Binger proceeded to describe the events that occurred at the scene of the crime.

“So, let’s go to Aug, 25, 2020. The defendant came from outside of our community carrying a gun that wasn’t his because he expected and anticipated violence that night,” argued Binger.

“There were a lot of people out that night. Some people stayed at home protecting their homes and their families. Others went to their businesses, boarded them up, and protected them. A lot of those people had weapons,” stated Binger.

Binger said that the jury would see a video of people yelling, shouting, and shoving. “And yet, in this entire sequence of events, from the shooting of Jacob Blake on Sunday, Aug. 23, 2020 to all the way after that…the only person who shot and killed anyone was the defendant,” Binger explained.

“Let’s start with the provocation and murder of Joseph Rosenbaum because it’s all captured on video,” Binger stated.

“As the defendant and Mr. Rosenbaum arrived at the 63rd St. Car Source, Mr. Rosenbaum is ahead of the defendant. As you see in the FBI video when Mr. Rosenbaum starts to run, the defendant starts to run as well at the same time as if he is pursuing him,” Binger described.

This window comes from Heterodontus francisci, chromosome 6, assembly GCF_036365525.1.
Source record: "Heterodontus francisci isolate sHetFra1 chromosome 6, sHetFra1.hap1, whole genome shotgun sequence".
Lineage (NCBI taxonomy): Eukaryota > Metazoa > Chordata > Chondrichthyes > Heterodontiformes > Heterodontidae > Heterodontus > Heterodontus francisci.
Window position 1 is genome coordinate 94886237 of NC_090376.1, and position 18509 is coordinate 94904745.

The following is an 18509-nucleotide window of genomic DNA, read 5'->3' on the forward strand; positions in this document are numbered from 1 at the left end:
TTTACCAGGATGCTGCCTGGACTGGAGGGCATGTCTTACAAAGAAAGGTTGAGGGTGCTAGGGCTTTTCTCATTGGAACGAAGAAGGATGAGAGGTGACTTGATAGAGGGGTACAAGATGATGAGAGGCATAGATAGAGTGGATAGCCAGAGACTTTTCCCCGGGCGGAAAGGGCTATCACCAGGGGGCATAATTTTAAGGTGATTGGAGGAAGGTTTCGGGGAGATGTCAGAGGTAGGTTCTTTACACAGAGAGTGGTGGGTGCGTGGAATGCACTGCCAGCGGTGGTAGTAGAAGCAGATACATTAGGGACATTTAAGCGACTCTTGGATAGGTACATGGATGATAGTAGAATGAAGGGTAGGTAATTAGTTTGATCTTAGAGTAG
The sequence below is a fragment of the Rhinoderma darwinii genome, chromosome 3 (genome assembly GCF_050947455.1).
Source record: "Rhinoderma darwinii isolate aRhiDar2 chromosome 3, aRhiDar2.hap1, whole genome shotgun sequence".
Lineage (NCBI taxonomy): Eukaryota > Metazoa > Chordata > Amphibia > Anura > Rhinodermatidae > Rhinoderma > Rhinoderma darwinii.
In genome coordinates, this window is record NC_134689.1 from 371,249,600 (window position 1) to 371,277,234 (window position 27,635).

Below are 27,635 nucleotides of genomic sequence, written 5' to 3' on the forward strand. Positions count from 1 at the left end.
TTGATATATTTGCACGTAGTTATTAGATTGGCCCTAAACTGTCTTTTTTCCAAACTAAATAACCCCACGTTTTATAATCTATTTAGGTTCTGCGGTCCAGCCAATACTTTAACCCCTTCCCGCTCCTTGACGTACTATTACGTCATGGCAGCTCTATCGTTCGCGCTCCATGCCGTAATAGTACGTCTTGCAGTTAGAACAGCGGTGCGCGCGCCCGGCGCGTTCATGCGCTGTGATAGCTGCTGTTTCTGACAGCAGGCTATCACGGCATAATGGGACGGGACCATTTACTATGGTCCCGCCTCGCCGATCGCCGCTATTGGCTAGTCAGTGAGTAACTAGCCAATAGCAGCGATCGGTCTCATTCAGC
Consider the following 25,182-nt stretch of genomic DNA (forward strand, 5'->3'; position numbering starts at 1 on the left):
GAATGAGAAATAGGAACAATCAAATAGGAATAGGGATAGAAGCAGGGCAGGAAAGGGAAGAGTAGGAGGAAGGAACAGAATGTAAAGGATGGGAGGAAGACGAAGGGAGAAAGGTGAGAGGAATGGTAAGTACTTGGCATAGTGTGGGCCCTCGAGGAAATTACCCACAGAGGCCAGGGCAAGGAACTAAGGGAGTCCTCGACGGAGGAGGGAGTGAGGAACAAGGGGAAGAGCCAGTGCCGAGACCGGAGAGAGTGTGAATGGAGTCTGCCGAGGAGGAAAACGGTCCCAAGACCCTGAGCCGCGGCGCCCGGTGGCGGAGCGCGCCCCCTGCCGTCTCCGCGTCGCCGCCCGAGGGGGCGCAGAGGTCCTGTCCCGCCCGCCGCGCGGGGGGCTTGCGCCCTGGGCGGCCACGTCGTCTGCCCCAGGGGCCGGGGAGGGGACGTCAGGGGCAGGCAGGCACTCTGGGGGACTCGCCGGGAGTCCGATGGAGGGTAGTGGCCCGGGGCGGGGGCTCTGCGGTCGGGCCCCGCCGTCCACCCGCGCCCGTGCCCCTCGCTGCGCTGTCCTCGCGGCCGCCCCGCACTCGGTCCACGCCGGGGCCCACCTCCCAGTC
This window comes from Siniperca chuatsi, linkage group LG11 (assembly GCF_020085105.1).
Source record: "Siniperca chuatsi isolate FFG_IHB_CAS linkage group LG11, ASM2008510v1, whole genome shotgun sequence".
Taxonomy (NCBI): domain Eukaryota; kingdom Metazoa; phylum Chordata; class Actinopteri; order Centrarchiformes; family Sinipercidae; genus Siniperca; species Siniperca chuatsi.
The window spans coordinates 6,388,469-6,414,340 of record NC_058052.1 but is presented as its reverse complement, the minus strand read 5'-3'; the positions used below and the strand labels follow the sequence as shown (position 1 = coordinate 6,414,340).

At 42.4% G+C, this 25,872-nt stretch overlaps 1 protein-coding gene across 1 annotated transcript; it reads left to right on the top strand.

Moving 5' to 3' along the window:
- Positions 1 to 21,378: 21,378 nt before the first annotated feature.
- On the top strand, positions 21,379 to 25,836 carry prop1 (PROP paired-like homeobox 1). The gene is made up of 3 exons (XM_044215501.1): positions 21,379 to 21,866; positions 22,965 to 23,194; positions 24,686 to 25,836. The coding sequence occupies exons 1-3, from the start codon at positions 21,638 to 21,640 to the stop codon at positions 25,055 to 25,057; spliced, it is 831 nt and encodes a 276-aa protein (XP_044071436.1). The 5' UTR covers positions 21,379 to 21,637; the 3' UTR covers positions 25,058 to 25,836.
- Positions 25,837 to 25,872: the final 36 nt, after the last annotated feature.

“The defendant arrives at the location and you hear him yell, ‘friendly, friendly, friendly’ because he’s aware of the fact that the people that he’s about to confront are hostile to him,” argued Binger.

Binger continued to describe the scene as the defendant put down the fire extinguisher from his left hand, “so he can raise the gun with his right and left hand.” Rosenbaum yells “gun, gun, gun” and “Mr. Rosenbaum charges around to try and stop the defendant from pointing his gun or shooting anyone.

“Under Wisconsin law, you’re not allowed to run around and point your gun at people. This is the provocation. This is what starts this incident,” expressed Binger.

Binger argued, “When the defendant provokes the incident, he loses the right to self-defense. You cannot claim self-defense against a danger you create.”

Binger further explained the incident as Rosenbaum runs behind Rittenhouse after seeing the gun.

“The defendant turns as he is being pursued and points the gun at Mr. Rosenbaum. As he enters the car between the parked cars, he slows and turns. Before Mr. Rosenbaum can even come close, he fires at him. Knocking him to the ground,” explained Binger.